With his father and his brothers, Joseph made up part of an outlawed group who had returned to Acadia under the direction of Michel Bourg.[3] In the spring of 1756, Joseph rejoined his family at Isle St. Jean.[1]

In Autumn 1758, Joseph Blanchard was deported again, this time with his wife and five children, from Isle St. Jean on one of five packet boats to France.[5]

Joseph Blanchard, his wife, Marguerite-Geneviève Pitre, and their last surviving child, François-Xavier, disembarked at St-Malo, their four other children having died during the crossing. Joseph followed his children to the grave three weeks after their arrival, on 16 February 1759.[5][1]

Research Notes

His age at death varies:

Died at the hospital of St-Malo, age 41 years (Port St-Servan Archives).
Died at the hospital of St-Malo, age 39 years (St-Malo Register)

Sources

  1. 1.0 1.1 1.2 1.3 1.4 1.5 Karen Theriot Reader, Geneanet.org, updated: December 2020; Accessed April 2021; citing "Dictionnaire Généalogique des Familles Acadiennes 1714 à 1780", Moncton, NB : Centre d’Etudes Acadiennes, draft version
    BLANCHARD #11 a & #31; Joseph BLANCHARD, born around 1718, son of Joseph (11) BLANCHARD & Anne DUPUIS.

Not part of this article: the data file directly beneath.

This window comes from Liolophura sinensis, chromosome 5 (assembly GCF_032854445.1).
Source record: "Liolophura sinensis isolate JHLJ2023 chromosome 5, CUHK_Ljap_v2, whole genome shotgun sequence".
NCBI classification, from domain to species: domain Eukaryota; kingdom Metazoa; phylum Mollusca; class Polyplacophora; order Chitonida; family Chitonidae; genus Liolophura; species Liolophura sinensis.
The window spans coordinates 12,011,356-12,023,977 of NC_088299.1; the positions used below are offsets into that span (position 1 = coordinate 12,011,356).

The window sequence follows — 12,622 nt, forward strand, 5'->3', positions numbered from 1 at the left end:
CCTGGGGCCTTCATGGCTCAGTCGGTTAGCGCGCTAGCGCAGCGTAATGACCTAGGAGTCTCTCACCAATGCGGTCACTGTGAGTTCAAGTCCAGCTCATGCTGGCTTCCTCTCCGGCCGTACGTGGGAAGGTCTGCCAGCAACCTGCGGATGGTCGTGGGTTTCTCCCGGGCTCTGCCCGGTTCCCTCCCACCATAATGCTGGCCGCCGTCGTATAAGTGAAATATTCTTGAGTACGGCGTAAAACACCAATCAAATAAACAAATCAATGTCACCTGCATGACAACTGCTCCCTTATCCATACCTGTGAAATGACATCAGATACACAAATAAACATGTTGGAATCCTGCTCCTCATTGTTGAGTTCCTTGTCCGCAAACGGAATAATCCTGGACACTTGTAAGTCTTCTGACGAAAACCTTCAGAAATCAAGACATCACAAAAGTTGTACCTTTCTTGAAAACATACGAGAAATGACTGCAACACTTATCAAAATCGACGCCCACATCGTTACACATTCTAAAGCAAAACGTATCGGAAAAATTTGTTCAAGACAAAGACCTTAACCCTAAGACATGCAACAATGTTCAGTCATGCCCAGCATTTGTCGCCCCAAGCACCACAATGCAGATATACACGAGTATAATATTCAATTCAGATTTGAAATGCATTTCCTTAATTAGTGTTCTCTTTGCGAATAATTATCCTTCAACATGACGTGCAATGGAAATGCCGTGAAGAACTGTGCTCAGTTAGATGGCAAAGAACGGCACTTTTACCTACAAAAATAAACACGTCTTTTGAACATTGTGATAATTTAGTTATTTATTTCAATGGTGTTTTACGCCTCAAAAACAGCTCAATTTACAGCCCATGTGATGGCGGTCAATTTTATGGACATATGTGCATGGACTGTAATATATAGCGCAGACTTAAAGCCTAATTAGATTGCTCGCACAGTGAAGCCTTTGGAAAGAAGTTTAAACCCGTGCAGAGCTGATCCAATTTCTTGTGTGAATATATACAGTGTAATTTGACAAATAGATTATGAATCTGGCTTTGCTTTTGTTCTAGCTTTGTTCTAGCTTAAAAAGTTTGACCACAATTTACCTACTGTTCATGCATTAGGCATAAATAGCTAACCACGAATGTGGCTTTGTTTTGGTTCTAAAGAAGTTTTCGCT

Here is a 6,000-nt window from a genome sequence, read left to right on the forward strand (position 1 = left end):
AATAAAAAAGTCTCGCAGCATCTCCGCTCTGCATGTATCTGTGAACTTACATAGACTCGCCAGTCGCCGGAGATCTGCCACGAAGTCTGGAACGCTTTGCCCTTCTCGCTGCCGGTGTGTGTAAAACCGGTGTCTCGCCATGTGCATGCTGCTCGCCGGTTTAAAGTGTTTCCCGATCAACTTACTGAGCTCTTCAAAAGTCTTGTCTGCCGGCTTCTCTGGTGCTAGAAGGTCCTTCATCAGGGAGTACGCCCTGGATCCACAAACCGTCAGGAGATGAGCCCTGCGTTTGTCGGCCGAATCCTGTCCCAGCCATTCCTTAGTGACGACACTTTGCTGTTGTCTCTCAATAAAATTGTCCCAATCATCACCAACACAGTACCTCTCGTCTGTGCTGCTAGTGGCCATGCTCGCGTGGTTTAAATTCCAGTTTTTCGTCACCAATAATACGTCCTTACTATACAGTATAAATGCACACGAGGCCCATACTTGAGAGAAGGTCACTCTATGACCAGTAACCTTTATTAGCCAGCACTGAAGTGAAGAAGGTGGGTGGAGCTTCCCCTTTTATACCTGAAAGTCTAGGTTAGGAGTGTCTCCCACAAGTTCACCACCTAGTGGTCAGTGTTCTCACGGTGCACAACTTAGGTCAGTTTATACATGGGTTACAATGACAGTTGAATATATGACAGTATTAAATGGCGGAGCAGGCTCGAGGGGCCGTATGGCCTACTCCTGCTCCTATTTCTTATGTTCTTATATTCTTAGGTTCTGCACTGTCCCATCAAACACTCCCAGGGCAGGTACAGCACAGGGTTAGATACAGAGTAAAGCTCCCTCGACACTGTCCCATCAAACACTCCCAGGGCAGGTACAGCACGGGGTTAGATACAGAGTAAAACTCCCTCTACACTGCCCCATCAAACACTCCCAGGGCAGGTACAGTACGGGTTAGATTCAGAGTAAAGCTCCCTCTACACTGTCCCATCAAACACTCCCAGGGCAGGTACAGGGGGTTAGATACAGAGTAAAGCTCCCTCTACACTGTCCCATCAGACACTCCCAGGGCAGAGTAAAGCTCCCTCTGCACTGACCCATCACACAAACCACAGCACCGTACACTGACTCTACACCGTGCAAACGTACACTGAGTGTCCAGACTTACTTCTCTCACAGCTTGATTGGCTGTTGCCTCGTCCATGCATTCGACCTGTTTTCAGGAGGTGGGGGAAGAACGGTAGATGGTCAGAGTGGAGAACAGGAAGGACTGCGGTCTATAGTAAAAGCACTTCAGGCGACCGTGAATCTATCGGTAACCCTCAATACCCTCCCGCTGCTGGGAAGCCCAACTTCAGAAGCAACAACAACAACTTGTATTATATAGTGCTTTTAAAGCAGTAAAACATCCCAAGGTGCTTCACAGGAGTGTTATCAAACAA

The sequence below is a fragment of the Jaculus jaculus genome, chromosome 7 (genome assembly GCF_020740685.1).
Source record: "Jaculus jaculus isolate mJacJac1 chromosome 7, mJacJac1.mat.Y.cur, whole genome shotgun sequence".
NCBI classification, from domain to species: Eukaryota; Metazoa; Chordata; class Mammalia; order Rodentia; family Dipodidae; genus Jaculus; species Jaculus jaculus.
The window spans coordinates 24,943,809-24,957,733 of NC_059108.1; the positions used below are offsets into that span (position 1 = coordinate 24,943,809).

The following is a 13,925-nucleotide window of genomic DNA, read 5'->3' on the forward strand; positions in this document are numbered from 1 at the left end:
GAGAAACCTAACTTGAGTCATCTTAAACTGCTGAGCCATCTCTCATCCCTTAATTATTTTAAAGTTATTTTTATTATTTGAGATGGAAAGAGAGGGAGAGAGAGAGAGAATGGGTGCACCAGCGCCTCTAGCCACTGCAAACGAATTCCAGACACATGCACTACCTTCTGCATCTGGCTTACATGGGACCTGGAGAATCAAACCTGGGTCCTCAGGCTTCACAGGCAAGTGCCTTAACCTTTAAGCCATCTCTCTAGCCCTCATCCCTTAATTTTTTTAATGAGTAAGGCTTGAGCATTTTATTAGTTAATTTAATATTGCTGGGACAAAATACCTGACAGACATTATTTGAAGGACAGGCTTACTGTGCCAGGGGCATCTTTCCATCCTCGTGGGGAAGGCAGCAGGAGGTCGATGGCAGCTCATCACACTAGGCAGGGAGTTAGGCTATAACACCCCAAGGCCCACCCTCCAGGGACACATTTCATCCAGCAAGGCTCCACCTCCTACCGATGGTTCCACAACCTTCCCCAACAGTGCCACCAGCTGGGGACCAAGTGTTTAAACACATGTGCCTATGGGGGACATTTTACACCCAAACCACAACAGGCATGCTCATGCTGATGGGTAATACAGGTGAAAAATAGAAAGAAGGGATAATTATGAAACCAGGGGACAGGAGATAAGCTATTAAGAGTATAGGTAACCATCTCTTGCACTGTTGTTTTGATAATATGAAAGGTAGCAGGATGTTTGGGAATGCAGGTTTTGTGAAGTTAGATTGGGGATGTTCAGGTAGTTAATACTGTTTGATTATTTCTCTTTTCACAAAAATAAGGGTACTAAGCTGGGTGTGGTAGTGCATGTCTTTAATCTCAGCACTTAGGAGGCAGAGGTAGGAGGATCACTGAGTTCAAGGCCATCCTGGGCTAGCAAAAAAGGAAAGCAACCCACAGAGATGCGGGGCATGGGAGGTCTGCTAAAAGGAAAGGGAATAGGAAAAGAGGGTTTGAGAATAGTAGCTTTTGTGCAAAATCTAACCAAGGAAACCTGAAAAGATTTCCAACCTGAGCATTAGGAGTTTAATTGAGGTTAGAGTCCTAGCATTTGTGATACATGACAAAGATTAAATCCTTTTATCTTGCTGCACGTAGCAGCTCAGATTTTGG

2. Albert J. Robichaux,Acadians in Exile in Saint Malo, 1758-1785, Part I, H-Z, Vol. 2, (Eunice, Louisiana: Hebert Publications, 1981) p. 71
  3. 3.0 3.1 3.2 White cites Paul Delany,The Acadians Deported from Chignectou to 'Les Carolines' in 1755: Their Origins, Identities and Subsequent Movements ("Delany") in Du Grand Dérangement à la Déportation: nouvelles perspectives historiques, edited by Ronnie-Gilles LeBlanc, 247-389. (Moncton NB: Chaire d’études acadiennes, 2005) p. 254.
  4. Denis Cyr, website Acadian.org full citation needed.
  5. 5.0 5.1 Archives of St-Servan, France, Acte de décès archives d'Ile-et-Villaine, St-Malo: S: 1759, pg. 11; viewed September 7, 2018.


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DNA Connections
It may be possible to confirm family relationships with Joseph by comparing test results with other carriers of his ancestors' Y-chromosome or mitochondrial DNA. However, there are no known yDNA test-takers in his direct paternal line. Mitochondrial DNA test-takers in the direct maternal line: It is likely that these autosomal DNA test-takers will share some percentage of DNA with Joseph:

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Comments: 3

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Hello, there are a couple of red-linked categories at the bottom of this profile. Could someone from Acadians please see that they are placed into the category structure? Thanks!

Natalie, Categorization

posted by Natalie (Durbin) Trott
Hi Natalie, we are messing around trying to use this profile to create some new categories for a sub-project we're thinking of creating for Acadian exiles. Stephanie is our categorization expert so she will create the ones we like properly. Sorry for the bother but thanks for the heads up.
posted by Jacqueline Girouard
Hardly an expert, but trying to help.
posted by Stephanie Ward

Rejected matches › Joseph Blanchard (1722-1804)

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Categories: Acadians Deported from Isle Saint-Jean | Great Upheaval | Acadians